'Mecca Of The Fly World' at IU Receives Millions

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Andrew Zelhof, director of IU's Drosophila Genomics Resource Center (photo courtesy of IU) Andrew Zelhof, director of IU's Drosophila Genomics Resource Center (photo courtesy of IU)
BLOOMINGTON -

Indiana University Bloomington's world-class Drosophila Genomics Resource Center has been awarded a National Institutes of Health grant. The $2.7 million is an extension of the grant that founded the center in 2003 and will cover a five-year period.

Fruit flies are often used in biomedical research since they are genetically similar to humans, with nearly 10,000 genes in common. The resource center provides the research community with access to genomics information and resources, and also assists in the maturation of techniques used in fruit fly research. "We service not only the domestic research community but also the international research community," said Andrew Zelhof, director of the Center. "People across the whole spectrum of biology are using our resources, and this award will help us continue to do this for another five years."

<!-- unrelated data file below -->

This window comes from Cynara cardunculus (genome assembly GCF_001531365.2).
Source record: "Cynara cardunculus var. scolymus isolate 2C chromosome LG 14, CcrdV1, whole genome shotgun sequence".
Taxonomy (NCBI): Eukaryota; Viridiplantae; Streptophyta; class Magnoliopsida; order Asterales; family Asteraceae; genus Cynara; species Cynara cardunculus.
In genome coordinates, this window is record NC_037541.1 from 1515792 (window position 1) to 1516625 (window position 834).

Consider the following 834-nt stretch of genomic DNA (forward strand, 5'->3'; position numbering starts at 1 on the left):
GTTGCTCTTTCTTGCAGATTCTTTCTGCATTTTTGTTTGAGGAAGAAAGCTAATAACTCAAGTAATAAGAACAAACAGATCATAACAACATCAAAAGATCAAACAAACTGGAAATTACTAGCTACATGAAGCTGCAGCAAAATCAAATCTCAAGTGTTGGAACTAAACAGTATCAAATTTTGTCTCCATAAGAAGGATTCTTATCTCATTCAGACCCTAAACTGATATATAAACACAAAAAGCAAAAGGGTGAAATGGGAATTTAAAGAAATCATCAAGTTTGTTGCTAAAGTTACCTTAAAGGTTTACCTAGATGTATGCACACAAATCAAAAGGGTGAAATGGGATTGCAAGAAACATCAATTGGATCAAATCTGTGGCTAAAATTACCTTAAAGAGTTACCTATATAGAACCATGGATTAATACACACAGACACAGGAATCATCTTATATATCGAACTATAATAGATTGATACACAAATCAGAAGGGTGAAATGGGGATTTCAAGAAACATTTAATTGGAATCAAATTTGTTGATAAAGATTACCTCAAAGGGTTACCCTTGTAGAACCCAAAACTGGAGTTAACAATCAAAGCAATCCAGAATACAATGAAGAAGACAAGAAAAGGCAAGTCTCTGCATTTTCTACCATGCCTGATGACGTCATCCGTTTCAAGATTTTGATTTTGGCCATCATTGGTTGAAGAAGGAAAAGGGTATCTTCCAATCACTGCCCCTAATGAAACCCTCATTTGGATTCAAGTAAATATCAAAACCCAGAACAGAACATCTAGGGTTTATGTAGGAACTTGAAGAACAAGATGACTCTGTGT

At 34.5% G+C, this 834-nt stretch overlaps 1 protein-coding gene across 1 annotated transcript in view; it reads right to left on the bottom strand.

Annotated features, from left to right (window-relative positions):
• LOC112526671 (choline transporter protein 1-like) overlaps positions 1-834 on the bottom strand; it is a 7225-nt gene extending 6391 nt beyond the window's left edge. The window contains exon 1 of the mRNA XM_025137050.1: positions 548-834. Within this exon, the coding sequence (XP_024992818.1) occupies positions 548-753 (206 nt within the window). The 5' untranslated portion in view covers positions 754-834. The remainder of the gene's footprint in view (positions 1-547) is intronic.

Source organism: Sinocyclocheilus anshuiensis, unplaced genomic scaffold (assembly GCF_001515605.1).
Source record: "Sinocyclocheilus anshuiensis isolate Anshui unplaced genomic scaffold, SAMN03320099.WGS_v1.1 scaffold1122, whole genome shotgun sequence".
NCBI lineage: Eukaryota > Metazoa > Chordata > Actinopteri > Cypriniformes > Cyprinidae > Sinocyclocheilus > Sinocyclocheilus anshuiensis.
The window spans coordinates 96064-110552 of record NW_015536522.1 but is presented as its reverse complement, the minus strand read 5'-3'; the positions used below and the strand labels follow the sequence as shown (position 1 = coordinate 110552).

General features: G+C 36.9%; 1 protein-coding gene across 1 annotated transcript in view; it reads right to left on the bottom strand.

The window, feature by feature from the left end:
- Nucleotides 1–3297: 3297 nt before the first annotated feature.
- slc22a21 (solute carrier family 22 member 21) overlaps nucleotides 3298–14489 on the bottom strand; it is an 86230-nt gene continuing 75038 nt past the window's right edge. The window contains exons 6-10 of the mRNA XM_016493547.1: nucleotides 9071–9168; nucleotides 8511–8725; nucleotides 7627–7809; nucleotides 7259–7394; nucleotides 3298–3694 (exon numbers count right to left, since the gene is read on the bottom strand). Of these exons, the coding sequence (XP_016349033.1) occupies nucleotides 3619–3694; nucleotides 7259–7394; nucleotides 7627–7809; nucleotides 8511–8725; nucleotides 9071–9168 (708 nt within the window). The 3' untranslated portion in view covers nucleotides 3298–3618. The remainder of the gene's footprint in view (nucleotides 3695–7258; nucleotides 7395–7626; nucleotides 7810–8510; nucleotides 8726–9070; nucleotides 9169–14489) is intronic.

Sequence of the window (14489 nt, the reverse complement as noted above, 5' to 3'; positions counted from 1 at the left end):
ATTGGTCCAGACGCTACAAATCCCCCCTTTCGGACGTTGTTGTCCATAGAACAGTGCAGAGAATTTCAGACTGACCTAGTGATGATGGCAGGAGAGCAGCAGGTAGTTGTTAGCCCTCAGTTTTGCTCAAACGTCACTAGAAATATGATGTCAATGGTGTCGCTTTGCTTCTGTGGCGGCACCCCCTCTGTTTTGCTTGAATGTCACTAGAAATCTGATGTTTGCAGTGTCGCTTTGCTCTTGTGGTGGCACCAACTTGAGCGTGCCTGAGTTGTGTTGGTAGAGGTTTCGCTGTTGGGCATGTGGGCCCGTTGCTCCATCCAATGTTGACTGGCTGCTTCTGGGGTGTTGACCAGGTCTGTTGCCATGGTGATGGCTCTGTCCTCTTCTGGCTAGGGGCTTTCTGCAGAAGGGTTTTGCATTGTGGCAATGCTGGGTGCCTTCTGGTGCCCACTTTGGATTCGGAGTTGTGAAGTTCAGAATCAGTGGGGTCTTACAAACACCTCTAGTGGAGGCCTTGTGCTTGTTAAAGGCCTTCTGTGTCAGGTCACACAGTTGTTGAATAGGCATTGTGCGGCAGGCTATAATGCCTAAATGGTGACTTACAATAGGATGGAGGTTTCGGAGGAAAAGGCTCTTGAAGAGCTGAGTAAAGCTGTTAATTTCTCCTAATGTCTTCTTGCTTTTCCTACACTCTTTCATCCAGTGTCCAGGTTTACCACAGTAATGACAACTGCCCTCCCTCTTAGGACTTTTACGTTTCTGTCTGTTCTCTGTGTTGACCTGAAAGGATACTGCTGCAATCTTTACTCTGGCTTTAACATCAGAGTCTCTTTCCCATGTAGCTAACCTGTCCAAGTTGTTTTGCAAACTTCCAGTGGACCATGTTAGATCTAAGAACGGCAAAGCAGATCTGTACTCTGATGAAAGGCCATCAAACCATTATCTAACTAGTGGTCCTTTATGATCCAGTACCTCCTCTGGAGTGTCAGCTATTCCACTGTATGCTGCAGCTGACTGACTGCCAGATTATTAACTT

The center is one of three federally-funded IU facilities that use fruit flies in biological research: the Drosophila Genomics Resource Center, Bloomington Drosophila Stock Center, and FlyBase. The stock center conserves 63,000 genetically different strains, and Flybase is a database of DNA sequence information. The center also comprises two other groups at Cambridge University and Harvard. The high concentration of fruit fly research centers has earned IU a reputation. "We're kind of the mecca of the fly world," Zelhof says.

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